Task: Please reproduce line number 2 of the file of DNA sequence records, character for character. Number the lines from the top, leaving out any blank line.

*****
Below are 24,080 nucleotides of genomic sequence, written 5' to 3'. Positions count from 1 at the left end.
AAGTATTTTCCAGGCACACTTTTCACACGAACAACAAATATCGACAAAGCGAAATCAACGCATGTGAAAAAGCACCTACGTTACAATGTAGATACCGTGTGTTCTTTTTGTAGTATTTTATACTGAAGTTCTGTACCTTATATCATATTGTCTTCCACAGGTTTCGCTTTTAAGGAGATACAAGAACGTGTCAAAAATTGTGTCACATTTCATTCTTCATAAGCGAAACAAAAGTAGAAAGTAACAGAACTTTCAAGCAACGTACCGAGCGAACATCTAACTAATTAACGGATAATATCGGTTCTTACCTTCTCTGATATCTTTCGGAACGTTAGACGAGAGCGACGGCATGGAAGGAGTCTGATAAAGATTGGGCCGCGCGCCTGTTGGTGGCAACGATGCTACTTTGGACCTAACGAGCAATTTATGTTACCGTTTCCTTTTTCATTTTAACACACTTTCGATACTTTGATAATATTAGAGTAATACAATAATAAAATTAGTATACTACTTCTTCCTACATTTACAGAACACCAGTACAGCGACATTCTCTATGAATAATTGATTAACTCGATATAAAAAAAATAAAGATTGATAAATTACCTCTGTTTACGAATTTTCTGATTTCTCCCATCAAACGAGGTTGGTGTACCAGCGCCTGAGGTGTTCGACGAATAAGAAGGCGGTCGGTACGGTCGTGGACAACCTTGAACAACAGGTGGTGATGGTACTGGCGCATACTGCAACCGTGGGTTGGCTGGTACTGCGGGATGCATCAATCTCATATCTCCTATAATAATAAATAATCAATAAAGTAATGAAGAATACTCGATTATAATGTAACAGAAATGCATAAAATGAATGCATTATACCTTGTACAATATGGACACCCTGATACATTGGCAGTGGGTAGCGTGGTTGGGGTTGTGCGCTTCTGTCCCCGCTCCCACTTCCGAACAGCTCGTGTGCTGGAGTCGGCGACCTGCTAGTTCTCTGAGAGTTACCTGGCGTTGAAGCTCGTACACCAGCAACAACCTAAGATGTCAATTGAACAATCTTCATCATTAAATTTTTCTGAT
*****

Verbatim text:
AAGTATTTTCCAGGCACACTTTTCACACGAACAACAAATATCGACAAAGCGAAATCAACGCATGTGAAAAAGCACCTACGTTACAATGTAGATACCGTGTGTTCTTTTTGTAGTATTTTATACTGAAGTTCTGTACCTTATATCATATTGTCTTCCACAGGTTTCGCTTTTAAGGAGATACAAGAACGTGTCAAAAATTGTGTCACATTTCATTCTTCATAAGCGAAACAAAAGTAGAAAGTAACAGAACTTTCAAGCAACGTACCGAGCGAACATCTAACTAATTAACGGATAATATCGGTTCTTACCTTCTCTGATATCTTTCGGAACGTTAGACGAGAGCGACGGCATGGAAGGAGTCTGATAAAGATTGGGCCGCGCGCCTGTTGGTGGCAACGATGCTACTTTGGACCTAACGAGCAATTTATGTTACCGTTTCCTTTTTCATTTTAACACACTTTCGATACTTTGATAATATTAGAGTAATACAATAATAAAATTAGTATACTACTTCTTCCTACATTTACAGAACACCAGTACAGCGACATTCTCTATGAATAATTGATTAACTCGATATAAAAAAAATAAAGATTGATAAATTACCTCTGTTTACGAATTTTCTGATTTCTCCCATCAAACGAGGTTGGTGTACCAGCGCCTGAGGTGTTCGACGAATAAGAAGGCGGTCGGTACGGTCGTGGACAACCTTGAACAACAGGTGGTGATGGTACTGGCGCATACTGCAACCGTGGGTTGGCTGGTACTGCGGGATGCATCAATCTCATATCTCCTATAATAATAAATAATCAATAAAGTAATGAAGAATACTCGATTATAATGTAACAGAAATGCATAAAATGAATGCATTATACCTTGTACAATATGGACACCCTGATACATTGGCAGTGGGTAGCGTGGTTGGGGTTGTGCGCTTCTGTCCCCGCTCCCACTTCCGAACAGCTCGTGTGCTGGAGTCGGCGACCTGCTAGTTCTCTGAGAGTTACCTGGCGTTGAAGCTCGTACACCAGCAACAACCTAAGATGTCAATTGAACAATCTTCATCATTAAATTTTTCTGAT